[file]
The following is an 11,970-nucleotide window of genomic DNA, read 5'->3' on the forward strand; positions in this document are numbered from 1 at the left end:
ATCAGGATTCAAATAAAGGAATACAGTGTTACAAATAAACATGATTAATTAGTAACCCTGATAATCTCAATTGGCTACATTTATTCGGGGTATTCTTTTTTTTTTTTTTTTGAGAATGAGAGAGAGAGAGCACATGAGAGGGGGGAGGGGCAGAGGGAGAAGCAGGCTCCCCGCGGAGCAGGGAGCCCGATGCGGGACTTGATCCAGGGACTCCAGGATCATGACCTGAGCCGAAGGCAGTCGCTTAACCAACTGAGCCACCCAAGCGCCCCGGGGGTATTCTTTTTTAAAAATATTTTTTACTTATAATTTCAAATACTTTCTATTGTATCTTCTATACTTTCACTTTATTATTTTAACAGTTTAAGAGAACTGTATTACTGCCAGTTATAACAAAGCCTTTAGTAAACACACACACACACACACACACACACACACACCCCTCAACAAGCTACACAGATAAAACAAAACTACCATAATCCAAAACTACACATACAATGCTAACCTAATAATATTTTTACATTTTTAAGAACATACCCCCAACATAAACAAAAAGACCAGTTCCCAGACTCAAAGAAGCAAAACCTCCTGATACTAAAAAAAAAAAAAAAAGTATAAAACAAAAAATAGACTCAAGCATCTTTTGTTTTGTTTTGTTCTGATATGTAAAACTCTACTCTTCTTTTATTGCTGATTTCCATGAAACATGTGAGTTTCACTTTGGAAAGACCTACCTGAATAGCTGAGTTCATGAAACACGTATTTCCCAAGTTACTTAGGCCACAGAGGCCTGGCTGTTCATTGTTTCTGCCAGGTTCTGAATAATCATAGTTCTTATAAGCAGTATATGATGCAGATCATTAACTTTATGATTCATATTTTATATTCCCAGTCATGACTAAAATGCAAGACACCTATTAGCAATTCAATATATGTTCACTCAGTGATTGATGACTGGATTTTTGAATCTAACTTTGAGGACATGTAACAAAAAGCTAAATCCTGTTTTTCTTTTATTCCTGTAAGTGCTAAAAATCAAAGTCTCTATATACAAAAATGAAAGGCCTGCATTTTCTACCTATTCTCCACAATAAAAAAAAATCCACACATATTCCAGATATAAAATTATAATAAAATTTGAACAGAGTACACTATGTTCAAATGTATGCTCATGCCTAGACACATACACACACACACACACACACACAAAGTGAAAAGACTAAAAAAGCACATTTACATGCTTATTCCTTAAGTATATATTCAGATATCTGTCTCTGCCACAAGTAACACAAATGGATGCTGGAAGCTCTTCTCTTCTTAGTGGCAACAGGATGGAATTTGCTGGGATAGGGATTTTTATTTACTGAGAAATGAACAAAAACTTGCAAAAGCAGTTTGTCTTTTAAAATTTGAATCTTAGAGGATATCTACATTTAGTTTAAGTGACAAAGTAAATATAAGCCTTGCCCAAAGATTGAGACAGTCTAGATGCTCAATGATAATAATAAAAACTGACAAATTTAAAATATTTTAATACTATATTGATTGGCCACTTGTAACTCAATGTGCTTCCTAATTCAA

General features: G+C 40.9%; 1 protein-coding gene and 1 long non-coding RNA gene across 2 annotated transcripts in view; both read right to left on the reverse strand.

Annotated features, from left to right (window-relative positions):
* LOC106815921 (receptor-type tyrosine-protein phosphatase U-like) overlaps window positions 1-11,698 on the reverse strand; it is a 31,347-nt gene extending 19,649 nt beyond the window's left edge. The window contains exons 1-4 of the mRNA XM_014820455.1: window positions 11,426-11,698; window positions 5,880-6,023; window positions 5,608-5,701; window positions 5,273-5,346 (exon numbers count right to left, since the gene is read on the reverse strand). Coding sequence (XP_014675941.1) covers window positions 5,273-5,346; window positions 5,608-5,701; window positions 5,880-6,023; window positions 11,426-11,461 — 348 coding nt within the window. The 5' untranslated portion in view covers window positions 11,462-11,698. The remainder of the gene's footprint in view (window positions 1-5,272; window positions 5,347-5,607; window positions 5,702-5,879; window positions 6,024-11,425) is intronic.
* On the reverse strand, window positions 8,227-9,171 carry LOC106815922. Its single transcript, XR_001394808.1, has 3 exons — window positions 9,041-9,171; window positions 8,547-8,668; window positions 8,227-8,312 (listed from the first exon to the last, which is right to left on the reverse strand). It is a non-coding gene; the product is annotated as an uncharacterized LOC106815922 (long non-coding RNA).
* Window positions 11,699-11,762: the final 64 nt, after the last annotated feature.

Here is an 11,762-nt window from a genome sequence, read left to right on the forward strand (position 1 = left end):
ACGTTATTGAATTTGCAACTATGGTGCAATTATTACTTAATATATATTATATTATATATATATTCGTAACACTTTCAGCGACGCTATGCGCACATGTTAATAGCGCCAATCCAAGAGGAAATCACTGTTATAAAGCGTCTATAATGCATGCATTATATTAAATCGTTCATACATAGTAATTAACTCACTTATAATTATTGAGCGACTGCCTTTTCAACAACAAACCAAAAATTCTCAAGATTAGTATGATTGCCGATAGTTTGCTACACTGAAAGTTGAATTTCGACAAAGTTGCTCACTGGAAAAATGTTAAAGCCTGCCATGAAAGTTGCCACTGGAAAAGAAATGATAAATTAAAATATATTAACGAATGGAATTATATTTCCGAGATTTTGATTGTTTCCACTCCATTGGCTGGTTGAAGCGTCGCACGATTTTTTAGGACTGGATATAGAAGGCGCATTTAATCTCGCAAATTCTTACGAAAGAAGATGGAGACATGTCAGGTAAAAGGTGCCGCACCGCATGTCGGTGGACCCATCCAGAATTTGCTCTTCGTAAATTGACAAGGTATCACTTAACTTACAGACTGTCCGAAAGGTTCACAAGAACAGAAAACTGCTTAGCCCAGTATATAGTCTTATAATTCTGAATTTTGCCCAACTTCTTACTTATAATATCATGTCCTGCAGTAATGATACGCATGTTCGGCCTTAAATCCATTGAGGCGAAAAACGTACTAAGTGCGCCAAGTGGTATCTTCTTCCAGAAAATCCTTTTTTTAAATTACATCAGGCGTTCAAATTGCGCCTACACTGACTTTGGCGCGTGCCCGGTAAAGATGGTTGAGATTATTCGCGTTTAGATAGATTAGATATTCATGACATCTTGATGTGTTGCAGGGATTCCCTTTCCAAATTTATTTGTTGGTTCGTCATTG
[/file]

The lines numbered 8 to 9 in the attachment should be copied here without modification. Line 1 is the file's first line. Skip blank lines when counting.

Here is an 11,762-nt window from a genome sequence, read left to right on the forward strand (position 1 = left end):
ACGTTATTGAATTTGCAACTATGGTGCAATTATTACTTAATATATATTATATTATATATATATTCGTAACACTTTCAGCGACGCTATGCGCACATGTTAATAGCGCCAATCCAAGAGGAAATCACTGTTATAAAGCGTCTATAATGCATGCATTATATTAAATCGTTCATACATAGTAATTAACTCACTTATAATTATTGAGCGACTGCCTTTTCAACAACAAACCAAAAATTCTCAAGATTAGTATGATTGCCGATAGTTTGCTACACTGAAAGTTGAATTTCGACAAAGTTGCTCACTGGAAAAATGTTAAAGCCTGCCATGAAAGTTGCCACTGGAAAAGAAATGATAAATTAAAATATATTAACGAATGGAATTATATTTCCGAGATTTTGATTGTTTCCACTCCATTGGCTGGTTGAAGCGTCGCACGATTTTTTAGGACTGGATATAGAAGGCGCATTTAATCTCGCAAATTCTTACGAAAGAAGATGGAGACATGTCAGGTAAAAGGTGCCGCACCGCATGTCGGTGGACCCATCCAGAATTTGCTCTTCGTAAATTGACAAGGTATCACTTAACTTACAGACTGTCCGAAAGGTTCACAAGAACAGAAAACTGCTTAGCCCAGTATATAGTCTTATAATTCTGAATTTTGCCCAACTTCTTACTTATAATATCATGTCCTGCAGTAATGATACGCATGTTCGGCCTTAAATCCATTGAGGCGAAAAACGTACTAAGTGCGCCAAGTGGTATCTTCTTCCAGAAAATCCTTTTTTTAAATTACATCAGGCGTTCAAATTGCGCCTACACTGACTTTGGCGCGTGCCCGGTAAAGATGGTTGAGATTATTCGCGTTTAGATAGATTAGATATTCATGACATCTTGATGTGTTGCAGGGATTCCCTTTCCAAATTTATTTGTTGGTTCGTCATTG